Anatomy of Under
Upward shining light folds
ever newer suns around
a bilious, fibrous length,
reaching down for what is needed,
spiral down in uncomely haste
offering up what is not
an altar-leaving for the face of day
I've been made backwards from flowers
those antitheses of reason.
I tumble on the surface,
unbound and dangerous,
loosing my appetite on the sky
unlike the sensible gentians,
who stretch the translucent
white fingers of thirst
into gravity and blindness,
to rock and earth, ripe with worms
little worms, little worms,
of circle curl-
Thoughts while digging in a patch of barren earth
Will the microbes forgive us?
The earthworms and their bounty have gone,
and all things green, virile and small
have passed this patch by:
neither root here crabgrass, nutsedge or spurge,
neither land here the wandering spores
that erupt in wet pleasure when it rains.
Wild and liberated, they are--
to this circle of dead earth--
now named fungus derelictionis.
There was a grown pine here once,
then a stump some years later,
and still after that a shimmering termite nest
that got the kerosene and fire--
there was smoke for days,
then a terrible fairy circle on the lawn.
It made the house safe from the wood-eaters,
that minor conflagration, but we
expunged the soil-loving things, too.
Now, I am digging space for something--
after the tree, pine bugs, mites and divorce--
something, an invasive, even, and wondering:
will the microbes forgive me?
And the earthworms?
The gift of no guarantees
When forever went out of my vocabulary,
golden moons hung whispers of tomorrow
on my ears to let me know
time was still okay.
When grief burnt the impurities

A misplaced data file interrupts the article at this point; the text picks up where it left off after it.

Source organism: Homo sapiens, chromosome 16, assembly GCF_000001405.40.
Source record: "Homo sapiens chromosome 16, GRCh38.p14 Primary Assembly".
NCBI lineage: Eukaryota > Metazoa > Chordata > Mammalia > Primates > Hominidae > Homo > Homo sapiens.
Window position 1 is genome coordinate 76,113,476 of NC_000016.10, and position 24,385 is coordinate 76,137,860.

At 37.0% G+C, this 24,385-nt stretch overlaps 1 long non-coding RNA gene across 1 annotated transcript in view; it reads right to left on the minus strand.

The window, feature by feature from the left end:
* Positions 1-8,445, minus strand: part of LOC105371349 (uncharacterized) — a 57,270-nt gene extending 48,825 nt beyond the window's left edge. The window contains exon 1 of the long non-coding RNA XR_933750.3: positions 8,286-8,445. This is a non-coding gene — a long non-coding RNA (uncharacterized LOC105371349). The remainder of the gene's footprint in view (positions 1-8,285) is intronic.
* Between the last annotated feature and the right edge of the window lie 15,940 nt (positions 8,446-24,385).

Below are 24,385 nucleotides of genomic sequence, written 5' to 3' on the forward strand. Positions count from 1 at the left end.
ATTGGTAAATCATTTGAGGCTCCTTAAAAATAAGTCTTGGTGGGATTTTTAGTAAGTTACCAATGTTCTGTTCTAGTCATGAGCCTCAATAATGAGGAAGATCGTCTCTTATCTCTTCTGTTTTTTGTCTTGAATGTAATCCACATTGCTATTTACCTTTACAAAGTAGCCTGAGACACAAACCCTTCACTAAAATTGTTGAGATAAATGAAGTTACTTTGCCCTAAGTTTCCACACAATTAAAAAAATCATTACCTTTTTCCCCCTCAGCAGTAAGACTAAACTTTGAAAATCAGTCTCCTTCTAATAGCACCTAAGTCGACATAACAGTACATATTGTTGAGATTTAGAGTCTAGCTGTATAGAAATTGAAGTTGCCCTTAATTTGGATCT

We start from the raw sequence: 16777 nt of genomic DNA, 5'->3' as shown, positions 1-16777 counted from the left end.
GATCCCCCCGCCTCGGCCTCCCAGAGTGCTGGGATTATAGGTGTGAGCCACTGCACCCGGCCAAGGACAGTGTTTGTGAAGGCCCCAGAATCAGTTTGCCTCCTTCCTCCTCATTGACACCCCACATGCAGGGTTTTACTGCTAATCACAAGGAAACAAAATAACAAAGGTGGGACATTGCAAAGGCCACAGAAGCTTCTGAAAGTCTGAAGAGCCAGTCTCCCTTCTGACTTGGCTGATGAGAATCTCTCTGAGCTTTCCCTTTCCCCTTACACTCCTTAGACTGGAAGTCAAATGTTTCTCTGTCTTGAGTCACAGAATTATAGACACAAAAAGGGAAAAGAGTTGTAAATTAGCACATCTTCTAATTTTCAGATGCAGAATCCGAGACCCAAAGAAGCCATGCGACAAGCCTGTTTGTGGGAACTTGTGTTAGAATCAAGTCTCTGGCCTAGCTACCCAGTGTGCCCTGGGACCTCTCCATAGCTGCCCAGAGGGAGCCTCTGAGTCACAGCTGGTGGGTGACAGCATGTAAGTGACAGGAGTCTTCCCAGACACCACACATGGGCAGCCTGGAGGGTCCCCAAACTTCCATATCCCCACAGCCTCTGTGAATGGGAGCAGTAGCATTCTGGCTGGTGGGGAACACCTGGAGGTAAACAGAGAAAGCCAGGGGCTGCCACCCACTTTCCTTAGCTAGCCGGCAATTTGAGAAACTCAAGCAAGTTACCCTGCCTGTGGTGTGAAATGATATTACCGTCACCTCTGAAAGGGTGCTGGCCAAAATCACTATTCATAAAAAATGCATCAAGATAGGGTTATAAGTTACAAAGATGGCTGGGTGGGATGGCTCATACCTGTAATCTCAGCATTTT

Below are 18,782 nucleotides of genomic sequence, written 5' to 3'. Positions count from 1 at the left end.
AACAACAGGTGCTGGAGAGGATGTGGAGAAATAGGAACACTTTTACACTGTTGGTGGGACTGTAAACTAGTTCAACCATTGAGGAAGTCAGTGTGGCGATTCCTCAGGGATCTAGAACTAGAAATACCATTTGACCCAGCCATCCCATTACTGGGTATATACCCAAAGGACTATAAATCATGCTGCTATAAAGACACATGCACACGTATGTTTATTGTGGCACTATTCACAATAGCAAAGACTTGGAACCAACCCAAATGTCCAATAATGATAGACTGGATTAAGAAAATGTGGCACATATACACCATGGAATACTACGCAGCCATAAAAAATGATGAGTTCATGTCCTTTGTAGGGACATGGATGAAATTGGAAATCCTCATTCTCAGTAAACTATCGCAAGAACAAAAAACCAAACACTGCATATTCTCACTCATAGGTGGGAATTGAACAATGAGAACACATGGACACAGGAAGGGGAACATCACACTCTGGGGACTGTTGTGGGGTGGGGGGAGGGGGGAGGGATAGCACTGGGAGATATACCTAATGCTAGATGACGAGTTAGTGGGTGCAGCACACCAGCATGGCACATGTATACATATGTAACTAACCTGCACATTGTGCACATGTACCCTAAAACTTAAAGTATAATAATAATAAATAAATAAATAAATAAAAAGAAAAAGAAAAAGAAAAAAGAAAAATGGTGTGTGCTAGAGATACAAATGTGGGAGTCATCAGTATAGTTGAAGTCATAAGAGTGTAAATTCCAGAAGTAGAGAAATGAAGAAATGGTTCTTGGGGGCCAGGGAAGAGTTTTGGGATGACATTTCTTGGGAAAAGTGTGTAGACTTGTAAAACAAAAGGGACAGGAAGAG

from the pockmarks of my ex-marriage,
I wore the blessed relief of uncertainty
in a carrying sling and held it close for a while,
I slept when dragons roared.
I woke to a silence that pinged my ears
in polyphonic glory—too much metal
in my chi, too much Libra in my chart,
happy is a coin I have no change for,
but wish for a gift of it in a China cup,
a sip, a gorgeous sip of it.
The jutting moon perturbs
our angular momentum.
The annular sound from four speakers
shapes itself around us as we move,
a slowing hum and purr
belying static's carborundum swaths.
Windows close their eyes. A dog howls.
You howl, and the frictive bolus
of my pubic hair skrits against your palm,
a wolf near dawn.
Thin light melts its way down treeline’s
lush foliage, a visual sigh. Pink-yellow
morning, coffee soon, no time at all,
our hands together,
a smile, a yawn.
Bio: Samara is a two-time Pushcart nominee whose work has appeared or is forthcoming in Inklette, Eyedrum Periodically, Peacock Journal, Eunoia Review and others. She has two children, works in marketing and design, and has returned to university to complete her BA in Poetry. More at www.samarawords.com.
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